Jangarh Kalam | Contemporary Art of the Advasis | Curated by Udayan Vajpeyi - Exhibitions

Jangarh Kalam | Contemporary Art of the Advasis | Curated by Udayan Vajpeyi

Jangarh Kalam | Contemporary Art of the Advasis | Curated by Udayan Vajpeyi

Jangarh Kalam | Contemporary Art of the Advasis | Curated by Udayan Vajpeyi

22nd October 2010 - 15th November 2010

View Works

Traditionally, members of the Pardhaan community were entrusted with the important task of keeping track of the Gond family trees. In addition, they were also the community musicians. When the social standing of the Gonds dwindled, however, the provisions they formerly made for the Pardhaans dried out. The latter community then gave up their past bardic traditions and resorted to various forms of manual labour in order to survive.

A chance encounter with artist J. Swaminathan however altered twenty two year old Jangarh Singh Shyam’s fate drastically. A member of the Pardhaan community Shyam was ‘discovered’ by Swaminathan and brought away to work as a muralist on the Charles Correa designed art Complex, Bharat Bhawan in Bhopal. A string of national and international exhibitions and workshops followed soon after. In 1985 Shyam was also awarded the Shikhar Samman by the Madhya Pradesh Government.

Shyam’s relative success in the art circuit breathed new life into the withering community, providing the ancient artistic spirit of the Pardhaan’s a fresh, new, exciting creative impulse. Soon several other members of the tribe followed him, embracing his pioneering style and effectively announcing the community’s crucial and creatively challenging leap from the medium of songs and music to that of the brush and canvas. Shyam’s work, thus, not only epitomized a completely new artistic idiom but also resuscitated a community, striving to stay afloat in the face of a range of modern day adversities.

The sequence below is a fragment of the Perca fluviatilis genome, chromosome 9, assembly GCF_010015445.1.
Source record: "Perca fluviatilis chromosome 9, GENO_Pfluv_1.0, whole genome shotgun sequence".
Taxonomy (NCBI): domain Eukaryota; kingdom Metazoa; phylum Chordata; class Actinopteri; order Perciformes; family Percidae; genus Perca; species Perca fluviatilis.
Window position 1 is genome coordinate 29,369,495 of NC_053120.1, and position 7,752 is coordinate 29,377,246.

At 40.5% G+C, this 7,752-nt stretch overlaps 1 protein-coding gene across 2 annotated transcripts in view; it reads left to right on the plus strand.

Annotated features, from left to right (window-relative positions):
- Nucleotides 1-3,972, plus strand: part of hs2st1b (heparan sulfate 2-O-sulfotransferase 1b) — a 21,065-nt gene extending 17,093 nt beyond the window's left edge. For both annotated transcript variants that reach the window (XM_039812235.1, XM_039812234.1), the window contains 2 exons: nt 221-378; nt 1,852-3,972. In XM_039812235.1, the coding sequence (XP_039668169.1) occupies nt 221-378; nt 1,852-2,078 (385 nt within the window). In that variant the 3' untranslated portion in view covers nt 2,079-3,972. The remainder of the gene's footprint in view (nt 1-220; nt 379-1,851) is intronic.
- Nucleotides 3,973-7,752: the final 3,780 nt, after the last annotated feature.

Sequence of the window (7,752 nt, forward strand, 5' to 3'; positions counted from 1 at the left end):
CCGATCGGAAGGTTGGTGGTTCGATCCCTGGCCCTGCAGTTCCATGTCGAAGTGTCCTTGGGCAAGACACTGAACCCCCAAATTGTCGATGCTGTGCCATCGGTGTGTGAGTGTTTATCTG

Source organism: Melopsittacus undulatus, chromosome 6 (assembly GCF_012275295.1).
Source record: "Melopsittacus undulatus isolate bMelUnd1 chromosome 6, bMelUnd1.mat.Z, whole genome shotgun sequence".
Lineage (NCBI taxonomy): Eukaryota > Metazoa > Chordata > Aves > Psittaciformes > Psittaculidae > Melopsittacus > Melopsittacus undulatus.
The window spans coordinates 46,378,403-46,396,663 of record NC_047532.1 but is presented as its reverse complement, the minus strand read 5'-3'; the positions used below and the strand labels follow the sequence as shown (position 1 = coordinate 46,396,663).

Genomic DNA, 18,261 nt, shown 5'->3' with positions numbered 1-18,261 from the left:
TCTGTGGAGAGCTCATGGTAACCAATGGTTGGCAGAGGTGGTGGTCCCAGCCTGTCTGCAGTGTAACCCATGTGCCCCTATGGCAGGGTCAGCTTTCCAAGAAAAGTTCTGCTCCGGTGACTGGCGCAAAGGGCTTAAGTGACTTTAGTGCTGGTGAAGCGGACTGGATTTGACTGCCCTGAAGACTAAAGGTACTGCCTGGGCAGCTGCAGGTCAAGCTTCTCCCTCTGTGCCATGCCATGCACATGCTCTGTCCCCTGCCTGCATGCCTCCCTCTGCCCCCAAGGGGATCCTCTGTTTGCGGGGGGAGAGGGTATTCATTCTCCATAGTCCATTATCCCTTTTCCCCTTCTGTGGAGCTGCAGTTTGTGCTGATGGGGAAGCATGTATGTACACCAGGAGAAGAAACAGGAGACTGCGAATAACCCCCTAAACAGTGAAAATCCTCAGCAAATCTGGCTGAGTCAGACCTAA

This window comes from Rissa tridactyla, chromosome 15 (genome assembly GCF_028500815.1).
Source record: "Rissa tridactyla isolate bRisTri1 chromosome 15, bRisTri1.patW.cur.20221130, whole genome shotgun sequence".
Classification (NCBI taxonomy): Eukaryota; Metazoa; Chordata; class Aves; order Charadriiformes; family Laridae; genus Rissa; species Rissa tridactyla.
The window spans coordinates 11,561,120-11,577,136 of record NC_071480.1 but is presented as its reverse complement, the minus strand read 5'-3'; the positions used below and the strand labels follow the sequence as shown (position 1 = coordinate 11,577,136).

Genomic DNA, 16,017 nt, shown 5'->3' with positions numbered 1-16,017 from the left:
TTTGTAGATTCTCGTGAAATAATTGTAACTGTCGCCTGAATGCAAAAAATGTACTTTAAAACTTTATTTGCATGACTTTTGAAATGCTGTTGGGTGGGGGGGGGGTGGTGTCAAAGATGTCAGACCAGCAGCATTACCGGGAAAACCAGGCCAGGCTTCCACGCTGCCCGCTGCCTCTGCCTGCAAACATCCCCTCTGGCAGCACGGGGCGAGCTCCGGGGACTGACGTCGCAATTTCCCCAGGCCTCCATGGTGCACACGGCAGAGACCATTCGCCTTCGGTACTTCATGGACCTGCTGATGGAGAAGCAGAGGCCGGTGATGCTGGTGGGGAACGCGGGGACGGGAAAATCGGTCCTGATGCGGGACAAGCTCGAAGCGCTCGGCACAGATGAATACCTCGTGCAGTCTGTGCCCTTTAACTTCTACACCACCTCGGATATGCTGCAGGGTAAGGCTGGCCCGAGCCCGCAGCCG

In honour of Jangarh Shyam’s strikingly remarkable contribution to his tribesmen culturalists have come to dub this particular style the ‘Jangarh Idiom’.

The scornful disregard of the domestic and diaspora collectors notwithstanding the international art market has promptly woken up to the Pardhaan artists. French gallerist Herve Perdriolle, who began collecting Indian tribal art in 1996, provided the artist crucial leverage in the global art scene. In April this year, cultural historian Jyotindra Jain’s massively attended exhibition in Paris, Other Masters of India: Contemporary Creations of the Advivasis, also helped highlight the ‘contemporariness’ of these works. The series displayed in Jain’s show was an attempt at tracking the ‘progression’ of the artistic rendering of communities such as the Pardhaans, showing the artists’ gradual departure from a ritualistic, community oriented idiom in favour of a more individualistic (and therefore modernist) lexicon. These ‘modern’ renderings of the Pardhaan artists amalgamated the intensely variegated mythology of the community with references from their encounter with new technology, globalization, state enforced displacement and of course the new art world they were now a part of.

Jangarh Kalam, is a unique exhibition bringing together an oft ignored group of artists who have effectively contributed to a renewed interest in the ‘modern’ experience, in this part of the world. So far, precious little has been done in India, to honour the Pardhaan artists in the same terms as their urban counterparts, this exhibition is a small step in that direction.

View as Grid List

33 Items

per page
Set Descending Direction
View as Grid List

33 Items

per page
Set Descending Direction
WhatsApp Chat WhatsApp Chat